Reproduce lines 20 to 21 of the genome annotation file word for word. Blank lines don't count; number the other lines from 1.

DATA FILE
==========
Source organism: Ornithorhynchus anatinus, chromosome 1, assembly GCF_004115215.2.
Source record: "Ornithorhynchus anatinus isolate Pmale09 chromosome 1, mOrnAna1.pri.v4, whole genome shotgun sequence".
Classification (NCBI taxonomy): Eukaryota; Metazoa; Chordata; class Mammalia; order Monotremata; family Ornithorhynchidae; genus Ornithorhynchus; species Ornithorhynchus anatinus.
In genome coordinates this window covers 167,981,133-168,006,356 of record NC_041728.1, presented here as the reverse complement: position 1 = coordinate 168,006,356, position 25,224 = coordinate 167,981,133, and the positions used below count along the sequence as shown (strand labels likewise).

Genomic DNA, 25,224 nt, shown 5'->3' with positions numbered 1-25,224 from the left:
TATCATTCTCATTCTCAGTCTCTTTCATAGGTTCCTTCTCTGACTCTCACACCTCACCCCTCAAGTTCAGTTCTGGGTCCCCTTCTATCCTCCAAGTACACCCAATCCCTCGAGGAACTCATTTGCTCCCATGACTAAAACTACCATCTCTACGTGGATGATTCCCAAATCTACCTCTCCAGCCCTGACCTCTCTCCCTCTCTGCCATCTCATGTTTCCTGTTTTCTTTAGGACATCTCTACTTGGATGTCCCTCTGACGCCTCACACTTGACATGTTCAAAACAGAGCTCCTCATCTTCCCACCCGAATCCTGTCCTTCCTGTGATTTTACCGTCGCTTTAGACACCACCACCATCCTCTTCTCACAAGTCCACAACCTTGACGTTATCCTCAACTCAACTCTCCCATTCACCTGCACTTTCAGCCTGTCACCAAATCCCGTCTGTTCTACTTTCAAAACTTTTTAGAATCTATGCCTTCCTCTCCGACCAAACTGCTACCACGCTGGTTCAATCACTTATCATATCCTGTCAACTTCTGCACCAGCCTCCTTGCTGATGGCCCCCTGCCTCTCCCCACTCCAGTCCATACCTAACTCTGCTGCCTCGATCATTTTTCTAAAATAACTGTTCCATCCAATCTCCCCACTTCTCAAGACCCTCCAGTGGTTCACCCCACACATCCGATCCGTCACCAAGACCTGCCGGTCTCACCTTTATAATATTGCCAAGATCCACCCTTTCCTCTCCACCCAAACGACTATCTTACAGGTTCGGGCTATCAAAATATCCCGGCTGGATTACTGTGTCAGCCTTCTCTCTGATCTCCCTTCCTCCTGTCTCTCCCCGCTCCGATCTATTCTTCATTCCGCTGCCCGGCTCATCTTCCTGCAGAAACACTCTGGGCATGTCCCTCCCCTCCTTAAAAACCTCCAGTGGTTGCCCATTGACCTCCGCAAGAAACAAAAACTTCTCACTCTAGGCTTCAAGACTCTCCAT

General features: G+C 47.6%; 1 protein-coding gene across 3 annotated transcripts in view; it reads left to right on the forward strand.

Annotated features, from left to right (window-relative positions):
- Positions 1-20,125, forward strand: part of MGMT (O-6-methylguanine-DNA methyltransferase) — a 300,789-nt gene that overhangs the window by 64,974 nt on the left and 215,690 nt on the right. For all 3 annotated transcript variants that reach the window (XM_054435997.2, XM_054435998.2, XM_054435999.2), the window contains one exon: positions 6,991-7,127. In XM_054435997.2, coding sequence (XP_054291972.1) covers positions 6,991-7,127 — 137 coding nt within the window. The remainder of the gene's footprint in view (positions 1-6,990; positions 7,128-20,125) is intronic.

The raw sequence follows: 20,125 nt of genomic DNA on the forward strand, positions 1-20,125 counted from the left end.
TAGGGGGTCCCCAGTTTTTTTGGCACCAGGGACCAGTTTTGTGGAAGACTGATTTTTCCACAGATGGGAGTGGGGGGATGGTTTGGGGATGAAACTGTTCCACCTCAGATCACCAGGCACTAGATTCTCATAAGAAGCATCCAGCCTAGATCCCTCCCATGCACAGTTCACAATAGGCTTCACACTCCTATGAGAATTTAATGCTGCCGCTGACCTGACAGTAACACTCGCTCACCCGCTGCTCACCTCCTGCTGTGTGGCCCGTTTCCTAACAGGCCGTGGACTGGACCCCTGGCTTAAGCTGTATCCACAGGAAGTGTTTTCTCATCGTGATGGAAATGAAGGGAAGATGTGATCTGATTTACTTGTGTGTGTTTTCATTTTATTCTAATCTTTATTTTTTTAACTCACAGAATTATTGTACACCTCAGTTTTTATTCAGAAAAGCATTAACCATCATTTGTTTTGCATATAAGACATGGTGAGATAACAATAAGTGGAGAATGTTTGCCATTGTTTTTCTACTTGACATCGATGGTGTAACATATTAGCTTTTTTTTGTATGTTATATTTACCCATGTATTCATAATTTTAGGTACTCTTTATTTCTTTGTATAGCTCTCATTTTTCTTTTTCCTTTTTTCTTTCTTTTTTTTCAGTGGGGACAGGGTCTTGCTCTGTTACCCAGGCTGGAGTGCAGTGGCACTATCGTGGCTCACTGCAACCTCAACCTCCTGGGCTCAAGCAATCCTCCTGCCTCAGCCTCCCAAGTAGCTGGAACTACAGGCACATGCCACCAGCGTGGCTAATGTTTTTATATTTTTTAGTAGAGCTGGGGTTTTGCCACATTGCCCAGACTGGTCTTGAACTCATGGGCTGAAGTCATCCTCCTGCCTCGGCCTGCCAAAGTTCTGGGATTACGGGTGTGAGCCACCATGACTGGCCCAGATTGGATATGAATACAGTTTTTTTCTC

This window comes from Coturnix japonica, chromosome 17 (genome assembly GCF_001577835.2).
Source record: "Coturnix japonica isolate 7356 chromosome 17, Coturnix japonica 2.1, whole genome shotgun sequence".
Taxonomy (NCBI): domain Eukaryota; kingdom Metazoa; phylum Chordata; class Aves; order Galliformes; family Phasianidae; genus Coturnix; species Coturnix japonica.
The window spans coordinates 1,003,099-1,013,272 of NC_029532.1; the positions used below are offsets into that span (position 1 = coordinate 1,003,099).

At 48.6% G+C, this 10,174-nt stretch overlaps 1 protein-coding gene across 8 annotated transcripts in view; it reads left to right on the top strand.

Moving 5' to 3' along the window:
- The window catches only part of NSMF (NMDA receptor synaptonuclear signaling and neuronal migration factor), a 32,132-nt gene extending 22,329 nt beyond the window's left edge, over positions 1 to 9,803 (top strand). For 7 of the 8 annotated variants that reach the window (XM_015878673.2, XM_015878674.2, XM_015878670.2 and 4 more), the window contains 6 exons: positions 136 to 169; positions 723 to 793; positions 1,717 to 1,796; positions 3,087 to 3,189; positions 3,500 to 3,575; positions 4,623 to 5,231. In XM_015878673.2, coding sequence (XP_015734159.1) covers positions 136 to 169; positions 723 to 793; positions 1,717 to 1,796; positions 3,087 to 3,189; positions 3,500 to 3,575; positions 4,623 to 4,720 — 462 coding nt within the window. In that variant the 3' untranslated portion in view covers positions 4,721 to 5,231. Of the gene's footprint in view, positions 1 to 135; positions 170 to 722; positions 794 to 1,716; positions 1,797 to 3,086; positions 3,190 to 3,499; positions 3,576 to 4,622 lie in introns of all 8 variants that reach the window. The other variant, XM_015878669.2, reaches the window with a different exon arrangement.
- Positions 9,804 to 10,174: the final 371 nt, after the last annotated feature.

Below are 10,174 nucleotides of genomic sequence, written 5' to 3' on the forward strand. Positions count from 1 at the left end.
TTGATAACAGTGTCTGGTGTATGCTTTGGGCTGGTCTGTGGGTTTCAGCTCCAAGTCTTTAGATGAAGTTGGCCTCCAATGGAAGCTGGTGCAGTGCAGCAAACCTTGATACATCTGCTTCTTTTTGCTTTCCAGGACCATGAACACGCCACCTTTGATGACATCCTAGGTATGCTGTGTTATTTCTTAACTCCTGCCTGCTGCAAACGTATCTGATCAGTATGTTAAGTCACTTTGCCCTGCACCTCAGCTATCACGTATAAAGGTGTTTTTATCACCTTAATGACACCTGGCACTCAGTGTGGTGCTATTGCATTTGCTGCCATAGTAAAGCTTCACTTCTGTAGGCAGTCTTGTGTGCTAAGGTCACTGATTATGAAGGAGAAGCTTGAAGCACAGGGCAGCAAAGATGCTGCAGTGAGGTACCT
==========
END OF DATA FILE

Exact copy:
Below are 10,174 nucleotides of genomic sequence, written 5' to 3' on the forward strand. Positions count from 1 at the left end.
TTGATAACAGTGTCTGGTGTATGCTTTGGGCTGGTCTGTGGGTTTCAGCTCCAAGTCTTTAGATGAAGTTGGCCTCCAATGGAAGCTGGTGCAGTGCAGCAAACCTTGATACATCTGCTTCTTTTTGCTTTCCAGGACCATGAACACGCCACCTTTGATGACATCCTAGGTATGCTGTGTTATTTCTTAACTCCTGCCTGCTGCAAACGTATCTGATCAGTATGTTAAGTCACTTTGCCCTGCACCTCAGCTATCACGTATAAAGGTGTTTTTATCACCTTAATGACACCTGGCACTCAGTGTGGTGCTATTGCATTTGCTGCCATAGTAAAGCTTCACTTCTGTAGGCAGTCTTGTGTGCTAAGGTCACTGATTATGAAGGAGAAGCTTGAAGCACAGGGCAGCAAAGATGCTGCAGTGAGGTACCT